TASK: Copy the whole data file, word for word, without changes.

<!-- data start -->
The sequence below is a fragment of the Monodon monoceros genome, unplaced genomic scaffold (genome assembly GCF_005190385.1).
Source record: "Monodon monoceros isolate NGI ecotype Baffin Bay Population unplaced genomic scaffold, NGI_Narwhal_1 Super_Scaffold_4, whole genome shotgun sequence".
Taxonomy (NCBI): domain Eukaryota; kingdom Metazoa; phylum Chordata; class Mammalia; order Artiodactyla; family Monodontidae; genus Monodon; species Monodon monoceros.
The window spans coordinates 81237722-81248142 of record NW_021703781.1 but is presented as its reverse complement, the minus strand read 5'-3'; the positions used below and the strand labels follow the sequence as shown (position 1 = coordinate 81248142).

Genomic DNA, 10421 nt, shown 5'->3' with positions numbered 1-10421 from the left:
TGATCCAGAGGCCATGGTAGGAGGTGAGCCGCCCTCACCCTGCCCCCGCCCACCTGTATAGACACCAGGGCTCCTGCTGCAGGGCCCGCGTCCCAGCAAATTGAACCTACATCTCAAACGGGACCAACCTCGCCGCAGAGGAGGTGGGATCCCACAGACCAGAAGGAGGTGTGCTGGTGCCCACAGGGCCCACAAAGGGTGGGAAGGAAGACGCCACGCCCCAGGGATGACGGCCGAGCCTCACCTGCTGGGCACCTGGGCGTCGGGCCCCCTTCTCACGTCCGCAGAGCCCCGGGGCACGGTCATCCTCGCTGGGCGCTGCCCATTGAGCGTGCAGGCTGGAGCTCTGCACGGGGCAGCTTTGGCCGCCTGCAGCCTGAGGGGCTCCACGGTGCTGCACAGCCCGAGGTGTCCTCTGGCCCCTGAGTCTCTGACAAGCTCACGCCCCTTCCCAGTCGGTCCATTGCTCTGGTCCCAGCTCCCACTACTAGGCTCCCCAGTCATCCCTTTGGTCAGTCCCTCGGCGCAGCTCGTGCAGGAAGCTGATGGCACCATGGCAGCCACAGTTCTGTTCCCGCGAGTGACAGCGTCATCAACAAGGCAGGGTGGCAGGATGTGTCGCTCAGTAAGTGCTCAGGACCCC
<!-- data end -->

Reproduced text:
The sequence below is a fragment of the Monodon monoceros genome, unplaced genomic scaffold (genome assembly GCF_005190385.1).
Source record: "Monodon monoceros isolate NGI ecotype Baffin Bay Population unplaced genomic scaffold, NGI_Narwhal_1 Super_Scaffold_4, whole genome shotgun sequence".
Taxonomy (NCBI): domain Eukaryota; kingdom Metazoa; phylum Chordata; class Mammalia; order Artiodactyla; family Monodontidae; genus Monodon; species Monodon monoceros.
The window spans coordinates 81237722-81248142 of record NW_021703781.1 but is presented as its reverse complement, the minus strand read 5'-3'; the positions used below and the strand labels follow the sequence as shown (position 1 = coordinate 81248142).

Genomic DNA, 10421 nt, shown 5'->3' with positions numbered 1-10421 from the left:
TGATCCAGAGGCCATGGTAGGAGGTGAGCCGCCCTCACCCTGCCCCCGCCCACCTGTATAGACACCAGGGCTCCTGCTGCAGGGCCCGCGTCCCAGCAAATTGAACCTACATCTCAAACGGGACCAACCTCGCCGCAGAGGAGGTGGGATCCCACAGACCAGAAGGAGGTGTGCTGGTGCCCACAGGGCCCACAAAGGGTGGGAAGGAAGACGCCACGCCCCAGGGATGACGGCCGAGCCTCACCTGCTGGGCACCTGGGCGTCGGGCCCCCTTCTCACGTCCGCAGAGCCCCGGGGCACGGTCATCCTCGCTGGGCGCTGCCCATTGAGCGTGCAGGCTGGAGCTCTGCACGGGGCAGCTTTGGCCGCCTGCAGCCTGAGGGGCTCCACGGTGCTGCACAGCCCGAGGTGTCCTCTGGCCCCTGAGTCTCTGACAAGCTCACGCCCCTTCCCAGTCGGTCCATTGCTCTGGTCCCAGCTCCCACTACTAGGCTCCCCAGTCATCCCTTTGGTCAGTCCCTCGGCGCAGCTCGTGCAGGAAGCTGATGGCACCATGGCAGCCACAGTTCTGTTCCCGCGAGTGACAGCGTCATCAACAAGGCAGGGTGGCAGGATGTGTCGCTCAGTAAGTGCTCAGGACCCC